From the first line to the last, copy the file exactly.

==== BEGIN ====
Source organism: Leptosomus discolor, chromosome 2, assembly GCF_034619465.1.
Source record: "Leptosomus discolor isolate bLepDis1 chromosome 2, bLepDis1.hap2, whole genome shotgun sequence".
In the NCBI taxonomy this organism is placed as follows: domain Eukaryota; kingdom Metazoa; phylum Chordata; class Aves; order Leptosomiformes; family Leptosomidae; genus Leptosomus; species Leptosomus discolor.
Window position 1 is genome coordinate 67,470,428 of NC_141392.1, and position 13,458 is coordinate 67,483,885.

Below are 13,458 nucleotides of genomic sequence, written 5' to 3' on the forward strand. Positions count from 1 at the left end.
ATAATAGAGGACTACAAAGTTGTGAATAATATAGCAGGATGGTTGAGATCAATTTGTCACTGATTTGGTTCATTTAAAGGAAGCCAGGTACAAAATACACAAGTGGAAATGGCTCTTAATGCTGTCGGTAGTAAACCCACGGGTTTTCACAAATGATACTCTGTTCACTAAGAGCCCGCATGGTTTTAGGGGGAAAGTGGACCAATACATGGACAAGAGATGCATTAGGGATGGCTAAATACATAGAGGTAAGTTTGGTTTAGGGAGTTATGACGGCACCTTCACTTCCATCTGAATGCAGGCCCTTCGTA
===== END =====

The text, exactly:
Source organism: Leptosomus discolor, chromosome 2, assembly GCF_034619465.1.
Source record: "Leptosomus discolor isolate bLepDis1 chromosome 2, bLepDis1.hap2, whole genome shotgun sequence".
In the NCBI taxonomy this organism is placed as follows: domain Eukaryota; kingdom Metazoa; phylum Chordata; class Aves; order Leptosomiformes; family Leptosomidae; genus Leptosomus; species Leptosomus discolor.
Window position 1 is genome coordinate 67,470,428 of NC_141392.1, and position 13,458 is coordinate 67,483,885.

Below are 13,458 nucleotides of genomic sequence, written 5' to 3' on the forward strand. Positions count from 1 at the left end.
ATAATAGAGGACTACAAAGTTGTGAATAATATAGCAGGATGGTTGAGATCAATTTGTCACTGATTTGGTTCATTTAAAGGAAGCCAGGTACAAAATACACAAGTGGAAATGGCTCTTAATGCTGTCGGTAGTAAACCCACGGGTTTTCACAAATGATACTCTGTTCACTAAGAGCCCGCATGGTTTTAGGGGGAAAGTGGACCAATACATGGACAAGAGATGCATTAGGGATGGCTAAATACATAGAGGTAAGTTTGGTTTAGGGAGTTATGACGGCACCTTCACTTCCATCTGAATGCAGGCCCTTCGTA